The government body given the job of cleaning up Britain’s old nuclear power stations has warned that taxpayers will have to help plug a looming multimillion-pound gap in its finances left by shrinking revenues. David Peattie, chief executive of the Nuclear Decommissioning Authority, said revenues would fall more than 10% annually in coming years due to the end of an era of nuclear waste reprocessing. One plant ceased operations in November and another will stop in two years. The group has a £3bn annual budget to clean up 17 old nuclear sites around the UK, but earns £1bn a year from services including repurposing spent nuclear fuel. “I don’t think we can fill the hole completely,” Peattie said. He hopes to offset some of the losses by making better use of the NDA’s fleet of four ships that operate out of Barrow-in-Furness, Cumbria. The ships were used to bring spent fuel from as far afield as Japan back to the UK for reprocessing. Peattie also hopes to secure more non-nuclear work such as the non-food cargo it handles for Tesco using its rail business, which runs around 100 locomotives. The rail unit transports waste from nuclear power stations to be stored at the NDA’s biggest and most costly site, Sellafield in Cumbria. The final bill could also be reduced, said Peattie if the public accepted that not all old nuclear facilities would be returned to a pristine field of “buttercups and daisies”.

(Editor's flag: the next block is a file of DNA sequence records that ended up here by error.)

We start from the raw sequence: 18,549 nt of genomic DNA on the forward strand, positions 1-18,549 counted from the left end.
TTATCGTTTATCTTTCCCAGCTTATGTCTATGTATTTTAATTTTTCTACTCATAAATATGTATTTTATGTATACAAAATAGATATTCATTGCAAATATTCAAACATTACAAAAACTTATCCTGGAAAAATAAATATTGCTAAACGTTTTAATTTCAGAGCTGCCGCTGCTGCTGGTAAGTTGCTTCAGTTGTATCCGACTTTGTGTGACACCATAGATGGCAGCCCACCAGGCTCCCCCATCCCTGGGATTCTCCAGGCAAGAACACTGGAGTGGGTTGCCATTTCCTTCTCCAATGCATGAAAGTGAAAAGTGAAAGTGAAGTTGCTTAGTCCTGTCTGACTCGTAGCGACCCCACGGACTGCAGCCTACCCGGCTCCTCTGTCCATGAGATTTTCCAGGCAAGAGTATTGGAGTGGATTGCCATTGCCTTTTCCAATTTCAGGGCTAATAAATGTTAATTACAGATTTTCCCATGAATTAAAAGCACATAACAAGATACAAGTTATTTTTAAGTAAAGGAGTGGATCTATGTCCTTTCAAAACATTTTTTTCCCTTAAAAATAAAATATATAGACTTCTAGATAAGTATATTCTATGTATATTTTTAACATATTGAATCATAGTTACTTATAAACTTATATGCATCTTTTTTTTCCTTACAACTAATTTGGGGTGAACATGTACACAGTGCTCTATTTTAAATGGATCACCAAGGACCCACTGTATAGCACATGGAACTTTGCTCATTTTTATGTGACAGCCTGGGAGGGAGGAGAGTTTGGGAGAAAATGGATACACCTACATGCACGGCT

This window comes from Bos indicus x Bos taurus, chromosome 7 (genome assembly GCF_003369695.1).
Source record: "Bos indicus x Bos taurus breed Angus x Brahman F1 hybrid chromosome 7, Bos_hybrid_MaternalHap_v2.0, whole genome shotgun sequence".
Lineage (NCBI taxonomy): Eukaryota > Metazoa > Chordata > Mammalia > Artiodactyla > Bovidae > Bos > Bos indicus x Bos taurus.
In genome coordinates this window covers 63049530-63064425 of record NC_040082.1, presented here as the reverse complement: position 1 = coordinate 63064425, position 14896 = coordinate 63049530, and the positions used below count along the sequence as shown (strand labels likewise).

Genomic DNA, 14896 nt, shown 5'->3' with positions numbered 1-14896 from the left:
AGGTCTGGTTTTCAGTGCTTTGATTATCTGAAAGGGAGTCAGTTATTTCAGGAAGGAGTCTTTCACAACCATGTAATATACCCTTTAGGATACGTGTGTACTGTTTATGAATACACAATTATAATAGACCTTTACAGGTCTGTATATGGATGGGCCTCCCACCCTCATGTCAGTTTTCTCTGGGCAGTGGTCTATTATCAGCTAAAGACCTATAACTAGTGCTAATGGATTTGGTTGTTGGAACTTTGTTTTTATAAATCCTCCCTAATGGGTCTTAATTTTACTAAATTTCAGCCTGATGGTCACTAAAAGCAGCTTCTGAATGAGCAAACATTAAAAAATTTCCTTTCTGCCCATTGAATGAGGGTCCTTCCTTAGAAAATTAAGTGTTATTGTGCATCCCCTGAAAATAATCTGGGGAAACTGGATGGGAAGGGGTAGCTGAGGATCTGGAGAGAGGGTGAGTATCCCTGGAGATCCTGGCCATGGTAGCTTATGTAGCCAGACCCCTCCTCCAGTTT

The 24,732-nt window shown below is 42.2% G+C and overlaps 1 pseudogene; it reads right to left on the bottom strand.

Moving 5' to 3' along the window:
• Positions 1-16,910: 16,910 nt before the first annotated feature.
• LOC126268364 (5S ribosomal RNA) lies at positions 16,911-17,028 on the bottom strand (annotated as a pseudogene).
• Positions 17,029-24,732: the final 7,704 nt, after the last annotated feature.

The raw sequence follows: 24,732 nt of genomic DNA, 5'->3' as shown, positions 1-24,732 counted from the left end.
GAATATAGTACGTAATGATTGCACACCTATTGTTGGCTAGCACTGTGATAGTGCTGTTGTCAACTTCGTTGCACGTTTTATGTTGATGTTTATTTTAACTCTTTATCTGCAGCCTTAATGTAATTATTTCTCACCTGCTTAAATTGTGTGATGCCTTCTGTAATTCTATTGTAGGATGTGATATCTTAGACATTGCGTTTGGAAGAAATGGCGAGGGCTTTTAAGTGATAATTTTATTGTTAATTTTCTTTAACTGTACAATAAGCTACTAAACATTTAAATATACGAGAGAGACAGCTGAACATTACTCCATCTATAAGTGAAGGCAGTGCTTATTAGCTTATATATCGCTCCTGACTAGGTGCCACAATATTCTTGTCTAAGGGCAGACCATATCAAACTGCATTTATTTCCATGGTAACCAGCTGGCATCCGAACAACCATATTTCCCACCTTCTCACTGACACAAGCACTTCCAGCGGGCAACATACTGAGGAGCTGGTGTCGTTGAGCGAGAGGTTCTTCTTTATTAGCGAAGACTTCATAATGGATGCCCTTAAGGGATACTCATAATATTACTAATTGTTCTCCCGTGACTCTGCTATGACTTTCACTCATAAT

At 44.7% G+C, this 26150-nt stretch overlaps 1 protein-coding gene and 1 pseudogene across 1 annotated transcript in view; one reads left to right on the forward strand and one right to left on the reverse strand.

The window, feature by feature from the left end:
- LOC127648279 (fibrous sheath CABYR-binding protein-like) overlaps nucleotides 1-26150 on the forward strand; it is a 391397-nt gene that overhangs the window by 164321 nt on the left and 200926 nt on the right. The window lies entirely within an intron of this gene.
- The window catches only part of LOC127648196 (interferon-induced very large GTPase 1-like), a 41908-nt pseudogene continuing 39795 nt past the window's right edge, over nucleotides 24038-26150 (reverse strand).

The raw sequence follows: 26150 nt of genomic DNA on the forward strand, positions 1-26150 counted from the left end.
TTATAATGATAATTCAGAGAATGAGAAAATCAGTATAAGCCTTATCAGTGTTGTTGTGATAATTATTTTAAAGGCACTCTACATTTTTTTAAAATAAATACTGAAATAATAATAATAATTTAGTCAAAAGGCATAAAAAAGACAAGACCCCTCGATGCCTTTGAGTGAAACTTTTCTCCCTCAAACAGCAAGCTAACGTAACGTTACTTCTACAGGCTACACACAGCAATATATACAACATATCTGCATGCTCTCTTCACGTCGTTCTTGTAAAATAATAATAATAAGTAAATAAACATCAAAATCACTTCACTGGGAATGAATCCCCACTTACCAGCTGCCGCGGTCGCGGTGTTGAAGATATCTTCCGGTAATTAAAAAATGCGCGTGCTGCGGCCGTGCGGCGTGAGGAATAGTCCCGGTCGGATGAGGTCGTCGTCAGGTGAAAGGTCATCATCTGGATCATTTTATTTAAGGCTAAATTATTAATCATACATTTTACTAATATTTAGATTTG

Observer 16th Dec 2018 read more »